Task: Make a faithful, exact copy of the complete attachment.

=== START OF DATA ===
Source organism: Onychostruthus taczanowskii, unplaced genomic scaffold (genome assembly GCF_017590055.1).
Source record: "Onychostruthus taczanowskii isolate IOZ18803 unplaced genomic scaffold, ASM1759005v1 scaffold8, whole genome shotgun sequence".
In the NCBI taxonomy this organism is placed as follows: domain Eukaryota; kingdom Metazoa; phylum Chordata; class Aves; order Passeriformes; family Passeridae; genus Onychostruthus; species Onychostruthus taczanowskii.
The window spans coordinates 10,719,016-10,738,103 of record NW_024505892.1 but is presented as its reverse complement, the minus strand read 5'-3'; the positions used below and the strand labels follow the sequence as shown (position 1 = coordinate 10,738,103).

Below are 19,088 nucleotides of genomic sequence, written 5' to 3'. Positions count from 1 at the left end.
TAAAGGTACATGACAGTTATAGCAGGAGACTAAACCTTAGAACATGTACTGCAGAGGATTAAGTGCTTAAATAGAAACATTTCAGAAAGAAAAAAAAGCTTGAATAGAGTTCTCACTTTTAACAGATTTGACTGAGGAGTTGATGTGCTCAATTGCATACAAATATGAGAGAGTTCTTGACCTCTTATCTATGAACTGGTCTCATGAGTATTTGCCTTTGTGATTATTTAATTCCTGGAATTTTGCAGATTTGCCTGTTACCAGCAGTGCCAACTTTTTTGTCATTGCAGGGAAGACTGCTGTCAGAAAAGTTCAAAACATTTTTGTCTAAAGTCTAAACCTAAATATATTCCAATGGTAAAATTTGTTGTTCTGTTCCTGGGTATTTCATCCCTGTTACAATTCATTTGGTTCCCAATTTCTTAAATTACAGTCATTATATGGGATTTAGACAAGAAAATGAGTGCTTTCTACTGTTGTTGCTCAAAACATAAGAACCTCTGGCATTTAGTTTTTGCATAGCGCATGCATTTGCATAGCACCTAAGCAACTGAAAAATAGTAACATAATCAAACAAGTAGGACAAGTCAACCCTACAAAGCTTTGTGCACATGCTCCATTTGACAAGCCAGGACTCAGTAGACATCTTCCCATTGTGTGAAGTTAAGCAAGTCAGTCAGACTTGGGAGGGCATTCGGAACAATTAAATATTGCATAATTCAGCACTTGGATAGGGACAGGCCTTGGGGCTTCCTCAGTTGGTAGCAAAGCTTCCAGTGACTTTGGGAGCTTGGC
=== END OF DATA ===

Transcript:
Source organism: Onychostruthus taczanowskii, unplaced genomic scaffold (genome assembly GCF_017590055.1).
Source record: "Onychostruthus taczanowskii isolate IOZ18803 unplaced genomic scaffold, ASM1759005v1 scaffold8, whole genome shotgun sequence".
In the NCBI taxonomy this organism is placed as follows: domain Eukaryota; kingdom Metazoa; phylum Chordata; class Aves; order Passeriformes; family Passeridae; genus Onychostruthus; species Onychostruthus taczanowskii.
The window spans coordinates 10,719,016-10,738,103 of record NW_024505892.1 but is presented as its reverse complement, the minus strand read 5'-3'; the positions used below and the strand labels follow the sequence as shown (position 1 = coordinate 10,738,103).

Below are 19,088 nucleotides of genomic sequence, written 5' to 3'. Positions count from 1 at the left end.
TAAAGGTACATGACAGTTATAGCAGGAGACTAAACCTTAGAACATGTACTGCAGAGGATTAAGTGCTTAAATAGAAACATTTCAGAAAGAAAAAAAAGCTTGAATAGAGTTCTCACTTTTAACAGATTTGACTGAGGAGTTGATGTGCTCAATTGCATACAAATATGAGAGAGTTCTTGACCTCTTATCTATGAACTGGTCTCATGAGTATTTGCCTTTGTGATTATTTAATTCCTGGAATTTTGCAGATTTGCCTGTTACCAGCAGTGCCAACTTTTTTGTCATTGCAGGGAAGACTGCTGTCAGAAAAGTTCAAAACATTTTTGTCTAAAGTCTAAACCTAAATATATTCCAATGGTAAAATTTGTTGTTCTGTTCCTGGGTATTTCATCCCTGTTACAATTCATTTGGTTCCCAATTTCTTAAATTACAGTCATTATATGGGATTTAGACAAGAAAATGAGTGCTTTCTACTGTTGTTGCTCAAAACATAAGAACCTCTGGCATTTAGTTTTTGCATAGCGCATGCATTTGCATAGCACCTAAGCAACTGAAAAATAGTAACATAATCAAACAAGTAGGACAAGTCAACCCTACAAAGCTTTGTGCACATGCTCCATTTGACAAGCCAGGACTCAGTAGACATCTTCCCATTGTGTGAAGTTAAGCAAGTCAGTCAGACTTGGGAGGGCATTCGGAACAATTAAATATTGCATAATTCAGCACTTGGATAGGGACAGGCCTTGGGGCTTCCTCAGTTGGTAGCAAAGCTTCCAGTGACTTTGGGAGCTTGGC